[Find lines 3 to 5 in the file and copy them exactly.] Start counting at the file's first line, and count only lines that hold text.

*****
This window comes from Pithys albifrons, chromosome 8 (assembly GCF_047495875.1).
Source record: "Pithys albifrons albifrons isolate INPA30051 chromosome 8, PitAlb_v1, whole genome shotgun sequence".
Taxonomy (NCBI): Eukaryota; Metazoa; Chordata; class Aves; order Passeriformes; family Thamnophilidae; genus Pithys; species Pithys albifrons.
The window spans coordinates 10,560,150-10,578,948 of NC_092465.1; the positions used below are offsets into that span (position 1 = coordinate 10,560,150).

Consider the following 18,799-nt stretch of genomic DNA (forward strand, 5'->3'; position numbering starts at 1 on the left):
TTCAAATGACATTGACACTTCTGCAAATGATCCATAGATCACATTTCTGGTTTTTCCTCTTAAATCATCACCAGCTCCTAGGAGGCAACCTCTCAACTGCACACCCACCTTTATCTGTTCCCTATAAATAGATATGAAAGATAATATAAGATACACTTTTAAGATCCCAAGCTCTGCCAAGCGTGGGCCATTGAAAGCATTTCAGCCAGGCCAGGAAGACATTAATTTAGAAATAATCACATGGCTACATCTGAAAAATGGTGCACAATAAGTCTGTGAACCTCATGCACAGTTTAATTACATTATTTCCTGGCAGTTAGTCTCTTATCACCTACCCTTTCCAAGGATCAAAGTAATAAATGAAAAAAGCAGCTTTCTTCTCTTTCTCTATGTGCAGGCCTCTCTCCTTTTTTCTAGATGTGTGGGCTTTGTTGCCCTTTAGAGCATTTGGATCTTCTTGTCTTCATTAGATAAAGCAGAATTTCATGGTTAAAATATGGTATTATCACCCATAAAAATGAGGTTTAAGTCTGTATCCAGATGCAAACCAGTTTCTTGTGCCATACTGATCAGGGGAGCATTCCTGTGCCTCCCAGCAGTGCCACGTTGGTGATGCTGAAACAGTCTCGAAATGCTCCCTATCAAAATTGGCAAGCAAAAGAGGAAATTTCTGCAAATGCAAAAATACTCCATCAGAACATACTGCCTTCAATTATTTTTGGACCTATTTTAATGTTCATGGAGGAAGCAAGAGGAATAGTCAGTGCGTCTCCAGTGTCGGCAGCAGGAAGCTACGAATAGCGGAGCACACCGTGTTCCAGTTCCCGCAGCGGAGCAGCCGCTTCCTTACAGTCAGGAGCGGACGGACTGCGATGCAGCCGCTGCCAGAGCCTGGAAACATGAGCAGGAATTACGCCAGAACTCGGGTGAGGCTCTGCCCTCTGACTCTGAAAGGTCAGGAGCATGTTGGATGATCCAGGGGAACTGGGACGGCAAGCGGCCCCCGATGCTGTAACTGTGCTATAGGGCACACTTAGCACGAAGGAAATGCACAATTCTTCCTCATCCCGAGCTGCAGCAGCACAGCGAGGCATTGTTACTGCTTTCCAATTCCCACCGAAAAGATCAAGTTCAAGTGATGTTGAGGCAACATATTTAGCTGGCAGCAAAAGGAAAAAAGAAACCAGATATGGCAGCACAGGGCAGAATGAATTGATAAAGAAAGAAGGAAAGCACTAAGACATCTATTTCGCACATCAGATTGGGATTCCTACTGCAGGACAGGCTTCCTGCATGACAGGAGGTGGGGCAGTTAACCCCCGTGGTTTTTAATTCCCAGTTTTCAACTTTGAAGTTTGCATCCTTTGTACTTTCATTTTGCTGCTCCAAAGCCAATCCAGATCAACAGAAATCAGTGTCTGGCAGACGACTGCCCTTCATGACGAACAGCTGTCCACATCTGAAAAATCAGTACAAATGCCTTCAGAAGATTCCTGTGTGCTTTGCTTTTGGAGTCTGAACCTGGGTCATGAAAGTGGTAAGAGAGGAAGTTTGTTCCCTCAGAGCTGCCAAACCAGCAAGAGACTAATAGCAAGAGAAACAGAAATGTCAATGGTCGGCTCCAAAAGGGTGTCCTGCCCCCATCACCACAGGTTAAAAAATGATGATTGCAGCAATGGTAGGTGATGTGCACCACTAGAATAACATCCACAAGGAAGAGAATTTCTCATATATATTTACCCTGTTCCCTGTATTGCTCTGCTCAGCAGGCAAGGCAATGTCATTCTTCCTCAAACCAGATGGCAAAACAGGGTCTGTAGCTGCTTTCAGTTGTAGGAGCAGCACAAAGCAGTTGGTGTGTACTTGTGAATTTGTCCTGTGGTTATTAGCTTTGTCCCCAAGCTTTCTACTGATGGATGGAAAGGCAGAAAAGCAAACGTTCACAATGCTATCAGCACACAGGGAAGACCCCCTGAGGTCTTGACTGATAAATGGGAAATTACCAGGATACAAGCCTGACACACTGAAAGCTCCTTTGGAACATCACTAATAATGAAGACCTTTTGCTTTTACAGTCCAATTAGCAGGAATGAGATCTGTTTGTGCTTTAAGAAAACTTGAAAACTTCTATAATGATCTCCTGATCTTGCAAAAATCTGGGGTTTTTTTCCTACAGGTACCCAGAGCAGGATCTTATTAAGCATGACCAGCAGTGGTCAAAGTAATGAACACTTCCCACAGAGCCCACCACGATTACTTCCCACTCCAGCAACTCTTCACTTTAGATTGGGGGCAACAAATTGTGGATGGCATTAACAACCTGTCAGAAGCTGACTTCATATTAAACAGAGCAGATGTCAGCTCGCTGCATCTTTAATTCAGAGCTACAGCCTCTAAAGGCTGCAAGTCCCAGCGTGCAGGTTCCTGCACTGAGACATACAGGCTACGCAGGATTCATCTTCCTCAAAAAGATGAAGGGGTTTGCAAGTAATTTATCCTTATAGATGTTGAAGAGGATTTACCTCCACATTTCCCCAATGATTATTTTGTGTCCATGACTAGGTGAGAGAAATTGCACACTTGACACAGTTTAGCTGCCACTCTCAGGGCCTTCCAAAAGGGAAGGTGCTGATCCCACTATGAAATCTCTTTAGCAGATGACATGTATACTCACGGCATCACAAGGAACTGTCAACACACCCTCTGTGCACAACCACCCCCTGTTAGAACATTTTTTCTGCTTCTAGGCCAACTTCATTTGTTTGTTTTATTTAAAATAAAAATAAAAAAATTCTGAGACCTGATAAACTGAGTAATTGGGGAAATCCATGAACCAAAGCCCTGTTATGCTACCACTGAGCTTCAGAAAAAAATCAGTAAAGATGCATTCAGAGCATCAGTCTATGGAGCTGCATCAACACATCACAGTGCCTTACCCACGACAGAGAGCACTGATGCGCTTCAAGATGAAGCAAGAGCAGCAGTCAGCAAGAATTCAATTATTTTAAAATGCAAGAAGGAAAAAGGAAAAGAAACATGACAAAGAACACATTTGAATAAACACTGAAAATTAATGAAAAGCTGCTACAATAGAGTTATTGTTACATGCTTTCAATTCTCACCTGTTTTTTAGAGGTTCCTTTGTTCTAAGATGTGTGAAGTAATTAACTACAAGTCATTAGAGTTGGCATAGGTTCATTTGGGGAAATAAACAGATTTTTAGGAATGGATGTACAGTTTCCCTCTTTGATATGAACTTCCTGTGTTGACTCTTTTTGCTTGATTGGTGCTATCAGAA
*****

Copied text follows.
Taxonomy (NCBI): Eukaryota; Metazoa; Chordata; class Aves; order Passeriformes; family Thamnophilidae; genus Pithys; species Pithys albifrons.
The window spans coordinates 10,560,150-10,578,948 of NC_092465.1; the positions used below are offsets into that span (position 1 = coordinate 10,560,150).

Consider the following 18,799-nt stretch of genomic DNA (forward strand, 5'->3'; position numbering starts at 1 on the left):